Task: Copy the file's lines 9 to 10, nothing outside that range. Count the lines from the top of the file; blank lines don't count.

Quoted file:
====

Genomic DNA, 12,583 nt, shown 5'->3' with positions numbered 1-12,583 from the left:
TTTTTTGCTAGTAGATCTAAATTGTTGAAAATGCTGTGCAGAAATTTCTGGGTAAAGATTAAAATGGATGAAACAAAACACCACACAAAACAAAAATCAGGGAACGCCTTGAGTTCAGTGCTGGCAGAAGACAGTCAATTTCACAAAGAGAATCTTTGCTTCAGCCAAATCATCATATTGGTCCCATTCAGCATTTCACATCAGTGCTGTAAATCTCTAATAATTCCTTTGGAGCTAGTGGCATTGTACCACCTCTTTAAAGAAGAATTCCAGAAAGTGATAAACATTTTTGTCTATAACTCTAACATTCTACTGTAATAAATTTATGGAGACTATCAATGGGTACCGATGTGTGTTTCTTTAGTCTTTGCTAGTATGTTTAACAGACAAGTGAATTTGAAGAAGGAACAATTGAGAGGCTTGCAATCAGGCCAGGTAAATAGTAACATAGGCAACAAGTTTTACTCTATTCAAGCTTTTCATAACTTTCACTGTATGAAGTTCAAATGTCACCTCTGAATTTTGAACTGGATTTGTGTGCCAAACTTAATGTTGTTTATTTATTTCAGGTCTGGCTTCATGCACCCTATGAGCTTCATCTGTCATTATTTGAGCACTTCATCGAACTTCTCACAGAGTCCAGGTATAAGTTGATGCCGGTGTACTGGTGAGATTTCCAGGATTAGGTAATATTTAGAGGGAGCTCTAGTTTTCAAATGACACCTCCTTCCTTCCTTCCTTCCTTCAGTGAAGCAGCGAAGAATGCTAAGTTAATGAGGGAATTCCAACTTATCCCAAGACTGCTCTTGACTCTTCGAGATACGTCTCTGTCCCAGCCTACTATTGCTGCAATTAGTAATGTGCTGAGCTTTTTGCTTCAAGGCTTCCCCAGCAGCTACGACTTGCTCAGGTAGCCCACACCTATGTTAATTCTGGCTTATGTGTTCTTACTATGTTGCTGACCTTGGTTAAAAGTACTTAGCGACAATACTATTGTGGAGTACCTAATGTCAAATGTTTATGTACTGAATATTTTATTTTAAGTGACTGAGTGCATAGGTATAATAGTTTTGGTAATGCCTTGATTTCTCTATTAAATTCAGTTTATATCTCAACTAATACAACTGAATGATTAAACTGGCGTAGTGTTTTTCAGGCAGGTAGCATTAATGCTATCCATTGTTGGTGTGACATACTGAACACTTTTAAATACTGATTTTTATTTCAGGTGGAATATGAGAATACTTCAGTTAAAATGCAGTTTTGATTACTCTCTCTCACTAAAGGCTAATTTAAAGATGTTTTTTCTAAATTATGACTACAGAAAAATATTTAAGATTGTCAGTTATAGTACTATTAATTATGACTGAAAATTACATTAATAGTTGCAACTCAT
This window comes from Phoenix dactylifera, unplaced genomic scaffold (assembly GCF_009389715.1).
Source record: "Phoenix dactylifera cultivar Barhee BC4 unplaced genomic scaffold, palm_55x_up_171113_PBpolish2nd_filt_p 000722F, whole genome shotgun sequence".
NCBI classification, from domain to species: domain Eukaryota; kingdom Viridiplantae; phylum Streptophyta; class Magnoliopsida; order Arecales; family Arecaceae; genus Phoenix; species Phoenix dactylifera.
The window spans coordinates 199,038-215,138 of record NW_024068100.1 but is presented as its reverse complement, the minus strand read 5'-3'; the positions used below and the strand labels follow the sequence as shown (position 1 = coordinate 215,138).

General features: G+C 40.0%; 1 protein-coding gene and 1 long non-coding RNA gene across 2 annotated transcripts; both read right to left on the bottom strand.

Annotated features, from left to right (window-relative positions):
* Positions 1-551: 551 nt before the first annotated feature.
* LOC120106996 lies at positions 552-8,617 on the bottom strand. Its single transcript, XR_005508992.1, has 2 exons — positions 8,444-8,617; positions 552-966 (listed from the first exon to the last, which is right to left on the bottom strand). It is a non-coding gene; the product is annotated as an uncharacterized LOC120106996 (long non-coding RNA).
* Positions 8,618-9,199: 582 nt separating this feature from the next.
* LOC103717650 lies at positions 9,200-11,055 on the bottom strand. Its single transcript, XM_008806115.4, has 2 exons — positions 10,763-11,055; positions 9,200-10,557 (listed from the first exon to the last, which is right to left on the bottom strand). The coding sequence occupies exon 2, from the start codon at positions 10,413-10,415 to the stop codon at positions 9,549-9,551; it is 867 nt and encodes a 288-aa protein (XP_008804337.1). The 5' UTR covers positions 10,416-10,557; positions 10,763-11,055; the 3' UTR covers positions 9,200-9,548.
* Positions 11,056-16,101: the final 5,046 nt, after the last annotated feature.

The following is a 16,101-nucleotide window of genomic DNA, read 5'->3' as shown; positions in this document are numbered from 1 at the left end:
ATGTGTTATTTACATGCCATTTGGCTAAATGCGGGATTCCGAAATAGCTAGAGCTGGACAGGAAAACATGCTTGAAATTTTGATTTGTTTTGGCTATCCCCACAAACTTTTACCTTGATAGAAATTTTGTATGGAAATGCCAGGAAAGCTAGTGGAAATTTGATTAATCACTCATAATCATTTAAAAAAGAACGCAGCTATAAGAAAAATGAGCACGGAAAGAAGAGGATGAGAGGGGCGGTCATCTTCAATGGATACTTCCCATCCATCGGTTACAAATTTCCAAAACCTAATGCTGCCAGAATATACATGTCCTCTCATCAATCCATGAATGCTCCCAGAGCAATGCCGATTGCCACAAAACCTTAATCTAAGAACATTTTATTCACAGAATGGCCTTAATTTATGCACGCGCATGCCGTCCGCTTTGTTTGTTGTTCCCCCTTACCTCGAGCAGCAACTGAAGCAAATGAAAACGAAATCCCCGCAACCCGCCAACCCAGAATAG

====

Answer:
* Positions 1-551: 551 nt before the first annotated feature.
* LOC120106996 lies at positions 552-8,617 on the bottom strand. Its single transcript, XR_005508992.1, has 2 exons — positions 8,444-8,617; positions 552-966 (listed from the first exon to the last, which is right to left on the bottom strand). It is a non-coding gene; the product is annotated as an uncharacterized LOC120106996 (long non-coding RNA).